September 21st, 2011. That’s when Lynda, from Taste Food, published her ‘Ode to Fall”, a pork ragu served over pappardelle. I bookmarked the recipe right away, but only made it last week. Better late than never, this ragu jumped straight into our list of favorites! The pork falls apart after 2 hours simmering, and turns into a sauce that is intense and mild at the same time (if that’s at all possible! 😉 ) Make it one day in advance for added deliciousness.
PORK RAGU OVER NOODLES
(adapted from Taste Food)
2 pounds pork butt, excess fat trimmed, cut in 2 inch chunks
2 tablespoons olive oil
1 medium yellow onion, chopped
3 medium carrots, finely diced
1 teaspoon red pepper flakes
1 cup dry white wine
2 (28 ounce) cans Italian plum tomatoes with juice
2 bay leaves
2 teaspoons dried oregano
1 teaspoon dried thyme
1/8 teaspoon ground cinnamon
1 pound noodles or pasta of your choice, cooked al dente
Grated Parmiggiano cheese
Season the pieces of pork with salt and pepper. Heat olive oil in a large pot until it’s shimmering. Add pork in one layer in batches, without overcrowding, so that it will brown without steaming. After all sides are seared, remove pieces to a plate, and reserve until all the meat is browned. Pour off all but 2 tablespoons of oil from the pan.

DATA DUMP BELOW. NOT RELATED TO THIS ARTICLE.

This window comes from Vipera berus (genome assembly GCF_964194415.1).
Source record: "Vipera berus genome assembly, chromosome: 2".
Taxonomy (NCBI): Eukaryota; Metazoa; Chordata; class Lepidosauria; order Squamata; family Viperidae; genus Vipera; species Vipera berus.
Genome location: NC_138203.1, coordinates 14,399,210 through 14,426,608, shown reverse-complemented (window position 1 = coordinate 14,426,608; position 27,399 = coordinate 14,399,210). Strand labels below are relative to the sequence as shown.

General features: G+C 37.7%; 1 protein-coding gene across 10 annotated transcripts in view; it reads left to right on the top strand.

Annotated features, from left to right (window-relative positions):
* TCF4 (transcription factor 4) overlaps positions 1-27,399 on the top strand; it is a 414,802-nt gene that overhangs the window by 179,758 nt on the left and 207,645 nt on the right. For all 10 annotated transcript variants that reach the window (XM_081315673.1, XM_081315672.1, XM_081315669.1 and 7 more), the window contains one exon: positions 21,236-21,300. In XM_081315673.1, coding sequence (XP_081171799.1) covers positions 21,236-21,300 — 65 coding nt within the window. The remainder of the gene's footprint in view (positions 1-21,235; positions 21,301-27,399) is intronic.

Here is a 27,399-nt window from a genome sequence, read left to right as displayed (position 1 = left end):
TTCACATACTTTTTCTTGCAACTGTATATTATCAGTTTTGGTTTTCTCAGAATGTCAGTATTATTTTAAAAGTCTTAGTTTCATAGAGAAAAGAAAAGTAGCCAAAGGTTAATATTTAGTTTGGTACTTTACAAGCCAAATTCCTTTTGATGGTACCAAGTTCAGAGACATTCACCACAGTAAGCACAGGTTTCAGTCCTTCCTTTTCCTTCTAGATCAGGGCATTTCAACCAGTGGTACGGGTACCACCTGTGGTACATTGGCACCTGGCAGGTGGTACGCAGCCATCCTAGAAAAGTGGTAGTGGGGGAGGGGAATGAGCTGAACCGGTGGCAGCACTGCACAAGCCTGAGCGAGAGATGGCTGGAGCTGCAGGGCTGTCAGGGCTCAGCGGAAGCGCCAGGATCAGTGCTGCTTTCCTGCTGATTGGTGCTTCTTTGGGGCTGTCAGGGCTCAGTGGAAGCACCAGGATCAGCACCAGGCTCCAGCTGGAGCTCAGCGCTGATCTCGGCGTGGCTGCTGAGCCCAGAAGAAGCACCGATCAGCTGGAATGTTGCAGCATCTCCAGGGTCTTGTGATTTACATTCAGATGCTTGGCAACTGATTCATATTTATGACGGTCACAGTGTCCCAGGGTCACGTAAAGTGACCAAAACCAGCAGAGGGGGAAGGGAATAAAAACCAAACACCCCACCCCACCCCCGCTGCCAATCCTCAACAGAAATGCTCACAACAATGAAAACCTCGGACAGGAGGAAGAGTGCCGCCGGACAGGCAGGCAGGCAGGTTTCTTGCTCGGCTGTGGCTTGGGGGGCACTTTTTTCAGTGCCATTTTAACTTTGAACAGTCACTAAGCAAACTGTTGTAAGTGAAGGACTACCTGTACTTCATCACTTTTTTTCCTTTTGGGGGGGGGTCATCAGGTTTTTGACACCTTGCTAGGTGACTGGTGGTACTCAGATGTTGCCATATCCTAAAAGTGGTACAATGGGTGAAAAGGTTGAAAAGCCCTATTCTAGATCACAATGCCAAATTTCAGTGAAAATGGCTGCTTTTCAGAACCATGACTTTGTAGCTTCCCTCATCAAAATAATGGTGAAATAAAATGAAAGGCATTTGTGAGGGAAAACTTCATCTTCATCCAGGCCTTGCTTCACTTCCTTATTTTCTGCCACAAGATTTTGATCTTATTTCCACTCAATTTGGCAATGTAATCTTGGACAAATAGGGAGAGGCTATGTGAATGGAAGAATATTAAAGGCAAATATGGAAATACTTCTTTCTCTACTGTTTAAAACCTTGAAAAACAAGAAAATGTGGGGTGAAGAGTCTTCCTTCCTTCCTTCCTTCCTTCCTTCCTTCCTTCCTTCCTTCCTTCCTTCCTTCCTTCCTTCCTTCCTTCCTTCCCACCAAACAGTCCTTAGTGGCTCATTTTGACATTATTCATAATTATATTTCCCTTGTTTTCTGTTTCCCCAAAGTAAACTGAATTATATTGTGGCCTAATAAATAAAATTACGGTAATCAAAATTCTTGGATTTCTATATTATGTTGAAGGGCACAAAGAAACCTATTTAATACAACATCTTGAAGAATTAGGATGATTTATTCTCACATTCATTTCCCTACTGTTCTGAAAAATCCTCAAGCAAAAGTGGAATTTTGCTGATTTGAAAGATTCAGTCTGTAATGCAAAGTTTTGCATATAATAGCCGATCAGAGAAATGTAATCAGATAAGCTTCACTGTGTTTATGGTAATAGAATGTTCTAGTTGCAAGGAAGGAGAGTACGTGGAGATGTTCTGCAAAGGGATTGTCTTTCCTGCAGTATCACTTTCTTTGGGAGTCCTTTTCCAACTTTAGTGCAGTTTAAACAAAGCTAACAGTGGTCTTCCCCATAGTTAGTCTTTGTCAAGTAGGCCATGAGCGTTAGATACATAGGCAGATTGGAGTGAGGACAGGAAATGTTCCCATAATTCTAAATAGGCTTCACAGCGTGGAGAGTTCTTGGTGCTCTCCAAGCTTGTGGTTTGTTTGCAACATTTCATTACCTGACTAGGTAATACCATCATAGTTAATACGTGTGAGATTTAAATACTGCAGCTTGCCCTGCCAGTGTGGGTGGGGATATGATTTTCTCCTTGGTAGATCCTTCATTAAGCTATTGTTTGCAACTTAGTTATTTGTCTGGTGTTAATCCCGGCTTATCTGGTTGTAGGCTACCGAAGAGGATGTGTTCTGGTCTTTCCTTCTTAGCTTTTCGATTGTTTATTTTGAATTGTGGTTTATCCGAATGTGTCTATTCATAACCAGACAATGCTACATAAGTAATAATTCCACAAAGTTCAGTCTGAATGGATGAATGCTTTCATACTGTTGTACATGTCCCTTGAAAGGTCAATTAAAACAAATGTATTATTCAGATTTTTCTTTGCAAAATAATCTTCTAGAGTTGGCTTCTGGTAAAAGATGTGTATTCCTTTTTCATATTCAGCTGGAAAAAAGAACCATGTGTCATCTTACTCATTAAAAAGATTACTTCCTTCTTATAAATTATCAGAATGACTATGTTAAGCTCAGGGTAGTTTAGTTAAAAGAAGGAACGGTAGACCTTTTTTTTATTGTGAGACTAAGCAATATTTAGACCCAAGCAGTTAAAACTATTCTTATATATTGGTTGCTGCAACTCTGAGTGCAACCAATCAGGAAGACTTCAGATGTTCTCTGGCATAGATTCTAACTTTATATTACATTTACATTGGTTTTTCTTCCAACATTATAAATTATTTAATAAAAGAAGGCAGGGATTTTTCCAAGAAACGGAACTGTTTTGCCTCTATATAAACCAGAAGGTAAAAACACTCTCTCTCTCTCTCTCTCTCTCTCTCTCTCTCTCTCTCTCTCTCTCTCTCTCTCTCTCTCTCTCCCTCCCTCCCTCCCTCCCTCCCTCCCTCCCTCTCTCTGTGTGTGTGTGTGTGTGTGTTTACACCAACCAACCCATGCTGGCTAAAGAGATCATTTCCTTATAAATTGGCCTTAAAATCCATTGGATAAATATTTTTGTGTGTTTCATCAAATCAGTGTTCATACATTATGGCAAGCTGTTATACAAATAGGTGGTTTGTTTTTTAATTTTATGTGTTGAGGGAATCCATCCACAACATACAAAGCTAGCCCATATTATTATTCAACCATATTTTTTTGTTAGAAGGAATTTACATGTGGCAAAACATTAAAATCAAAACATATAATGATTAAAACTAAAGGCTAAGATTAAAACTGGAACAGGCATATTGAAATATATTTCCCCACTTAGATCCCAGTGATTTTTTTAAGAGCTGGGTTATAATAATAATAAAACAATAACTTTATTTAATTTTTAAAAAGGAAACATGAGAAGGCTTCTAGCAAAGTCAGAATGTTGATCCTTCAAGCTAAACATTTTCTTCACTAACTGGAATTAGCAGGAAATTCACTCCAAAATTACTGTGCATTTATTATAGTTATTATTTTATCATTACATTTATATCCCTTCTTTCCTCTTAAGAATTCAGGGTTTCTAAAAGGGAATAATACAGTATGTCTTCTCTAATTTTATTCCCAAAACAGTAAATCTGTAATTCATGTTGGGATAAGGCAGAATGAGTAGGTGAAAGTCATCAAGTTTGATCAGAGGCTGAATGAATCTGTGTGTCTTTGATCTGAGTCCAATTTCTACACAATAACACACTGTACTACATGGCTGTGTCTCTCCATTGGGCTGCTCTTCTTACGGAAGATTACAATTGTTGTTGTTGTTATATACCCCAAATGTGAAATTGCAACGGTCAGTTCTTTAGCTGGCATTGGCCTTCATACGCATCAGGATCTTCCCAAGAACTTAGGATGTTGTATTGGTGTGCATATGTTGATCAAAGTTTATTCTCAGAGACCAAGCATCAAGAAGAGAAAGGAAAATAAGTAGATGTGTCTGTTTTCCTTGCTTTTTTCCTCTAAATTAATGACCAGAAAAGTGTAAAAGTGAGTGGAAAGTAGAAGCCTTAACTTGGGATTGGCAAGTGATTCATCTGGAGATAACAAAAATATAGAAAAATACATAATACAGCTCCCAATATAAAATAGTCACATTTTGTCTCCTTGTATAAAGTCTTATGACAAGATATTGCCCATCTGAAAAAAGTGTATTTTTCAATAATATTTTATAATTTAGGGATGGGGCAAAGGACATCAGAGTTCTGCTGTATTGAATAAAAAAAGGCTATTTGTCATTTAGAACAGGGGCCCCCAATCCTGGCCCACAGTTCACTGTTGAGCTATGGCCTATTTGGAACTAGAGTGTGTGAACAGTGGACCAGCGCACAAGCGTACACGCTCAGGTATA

Add onion, carrots, and red pepper flakes. Sauté until the vegetables begin to soften, about 3 minutes. Carefully add the wine, and deglaze the pan with it. Add tomatoes, bay leaves, oregano, thyme, cinnamon, 1 teaspoon salt and pepper. Return pork to the pot and submerge in the sauce. If necessary, add water to bring the level of the liquid to the top of the meat. Simmer, covered, over low heat until pork is very tender, about 2 hours. Remove lid and continue to simmer, skimming fat occasionally with a spoon, until sauce is thickened, 45 minutes. Add salt and pepper to taste. Serve over pasta with grated Pecorino Romano cheese.
ENJOY! (I know you will…)
to print the recipe, click here
Comments: You will need 2 pounds of cubed meat for this recipe, but there’s a lot of trimming to do on a piece of pork butt, so buy a large piece, and if you have more than you need, freeze the extra amount.
My main modification to this recipe was reducing the amount of onion and omitting the garlic. If you want, add a few cloves. Phil and garlic don’t match very well, so we use it very sparingly.
Maybe if you are used to eating a lot of garlic, you’ll feel that there’s something missing in my version of this ragu, but I suggest you give it a try without, and concentrate on the pure taste of the meat as you savor your plate of pasta. And, by the way, this ragu would be amazing served with any type of root veggie puree. Soft-cooked polenta wouldn’t be that bad either!
ONE YEAR AGO: Friendly Kuri Squash
TWO YEARS AGO: Green Light for this Salad